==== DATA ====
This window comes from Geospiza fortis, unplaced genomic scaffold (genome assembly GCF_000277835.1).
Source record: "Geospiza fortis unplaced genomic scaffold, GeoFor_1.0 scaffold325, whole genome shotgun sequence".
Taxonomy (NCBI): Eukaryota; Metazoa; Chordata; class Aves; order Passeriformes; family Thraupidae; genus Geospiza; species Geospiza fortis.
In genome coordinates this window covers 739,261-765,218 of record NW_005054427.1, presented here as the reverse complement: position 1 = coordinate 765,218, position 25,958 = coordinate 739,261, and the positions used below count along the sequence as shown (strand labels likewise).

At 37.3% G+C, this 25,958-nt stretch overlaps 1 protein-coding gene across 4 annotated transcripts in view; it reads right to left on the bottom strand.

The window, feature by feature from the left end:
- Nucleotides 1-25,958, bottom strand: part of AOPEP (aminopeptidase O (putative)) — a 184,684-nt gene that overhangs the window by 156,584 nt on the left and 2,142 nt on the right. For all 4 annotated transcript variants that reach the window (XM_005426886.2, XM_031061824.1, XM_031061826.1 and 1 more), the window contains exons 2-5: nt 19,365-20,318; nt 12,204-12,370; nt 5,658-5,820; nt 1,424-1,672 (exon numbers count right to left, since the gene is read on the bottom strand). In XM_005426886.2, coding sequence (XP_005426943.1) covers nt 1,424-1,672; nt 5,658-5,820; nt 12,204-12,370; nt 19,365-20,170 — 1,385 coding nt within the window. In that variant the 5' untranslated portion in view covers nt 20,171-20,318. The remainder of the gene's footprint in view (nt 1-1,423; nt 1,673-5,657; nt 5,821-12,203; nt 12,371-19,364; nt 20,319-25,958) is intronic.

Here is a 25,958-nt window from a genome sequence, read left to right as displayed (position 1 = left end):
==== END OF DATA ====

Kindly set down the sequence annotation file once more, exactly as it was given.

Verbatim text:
This window comes from Geospiza fortis, unplaced genomic scaffold (genome assembly GCF_000277835.1).
Source record: "Geospiza fortis unplaced genomic scaffold, GeoFor_1.0 scaffold325, whole genome shotgun sequence".
Taxonomy (NCBI): Eukaryota; Metazoa; Chordata; class Aves; order Passeriformes; family Thraupidae; genus Geospiza; species Geospiza fortis.
In genome coordinates this window covers 739,261-765,218 of record NW_005054427.1, presented here as the reverse complement: position 1 = coordinate 765,218, position 25,958 = coordinate 739,261, and the positions used below count along the sequence as shown (strand labels likewise).

At 37.3% G+C, this 25,958-nt stretch overlaps 1 protein-coding gene across 4 annotated transcripts in view; it reads right to left on the bottom strand.

The window, feature by feature from the left end:
- Nucleotides 1-25,958, bottom strand: part of AOPEP (aminopeptidase O (putative)) — a 184,684-nt gene that overhangs the window by 156,584 nt on the left and 2,142 nt on the right. For all 4 annotated transcript variants that reach the window (XM_005426886.2, XM_031061824.1, XM_031061826.1 and 1 more), the window contains exons 2-5: nt 19,365-20,318; nt 12,204-12,370; nt 5,658-5,820; nt 1,424-1,672 (exon numbers count right to left, since the gene is read on the bottom strand). In XM_005426886.2, coding sequence (XP_005426943.1) covers nt 1,424-1,672; nt 5,658-5,820; nt 12,204-12,370; nt 19,365-20,170 — 1,385 coding nt within the window. In that variant the 5' untranslated portion in view covers nt 20,171-20,318. The remainder of the gene's footprint in view (nt 1-1,423; nt 1,673-5,657; nt 5,821-12,203; nt 12,371-19,364; nt 20,319-25,958) is intronic.

Here is a 25,958-nt window from a genome sequence, read left to right as displayed (position 1 = left end):